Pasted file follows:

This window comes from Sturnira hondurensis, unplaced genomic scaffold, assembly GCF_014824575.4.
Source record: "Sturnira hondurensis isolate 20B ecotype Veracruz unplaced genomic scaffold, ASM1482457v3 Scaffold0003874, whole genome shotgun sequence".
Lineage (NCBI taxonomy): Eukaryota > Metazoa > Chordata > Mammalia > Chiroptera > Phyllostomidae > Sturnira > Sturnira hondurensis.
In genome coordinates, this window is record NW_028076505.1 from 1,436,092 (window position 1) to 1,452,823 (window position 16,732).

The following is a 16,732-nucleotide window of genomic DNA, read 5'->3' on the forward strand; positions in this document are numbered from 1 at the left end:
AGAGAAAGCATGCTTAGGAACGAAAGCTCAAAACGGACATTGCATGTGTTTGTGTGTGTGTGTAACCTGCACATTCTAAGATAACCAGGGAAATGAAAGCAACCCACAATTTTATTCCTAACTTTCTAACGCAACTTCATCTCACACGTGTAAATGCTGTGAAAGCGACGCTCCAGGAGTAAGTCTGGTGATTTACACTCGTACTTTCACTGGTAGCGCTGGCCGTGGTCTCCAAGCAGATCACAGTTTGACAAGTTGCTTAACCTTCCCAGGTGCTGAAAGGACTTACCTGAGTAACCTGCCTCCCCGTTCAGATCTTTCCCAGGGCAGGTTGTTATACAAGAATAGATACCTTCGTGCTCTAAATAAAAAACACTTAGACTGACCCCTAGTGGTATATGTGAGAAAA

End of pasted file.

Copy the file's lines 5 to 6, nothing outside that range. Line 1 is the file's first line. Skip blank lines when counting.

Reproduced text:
The following is a 16,732-nucleotide window of genomic DNA, read 5'->3' on the forward strand; positions in this document are numbered from 1 at the left end:
AGAGAAAGCATGCTTAGGAACGAAAGCTCAAAACGGACATTGCATGTGTTTGTGTGTGTGTGTAACCTGCACATTCTAAGATAACCAGGGAAATGAAAGCAACCCACAATTTTATTCCTAACTTTCTAACGCAACTTCATCTCACACGTGTAAATGCTGTGAAAGCGACGCTCCAGGAGTAAGTCTGGTGATTTACACTCGTACTTTCACTGGTAGCGCTGGCCGTGGTCTCCAAGCAGATCACAGTTTGACAAGTTGCTTAACCTTCCCAGGTGCTGAAAGGACTTACCTGAGTAACCTGCCTCCCCGTTCAGATCTTTCCCAGGGCAGGTTGTTATACAAGAATAGATACCTTCGTGCTCTAAATAAAAAACACTTAGACTGACCCCTAGTGGTATATGTGAGAAAA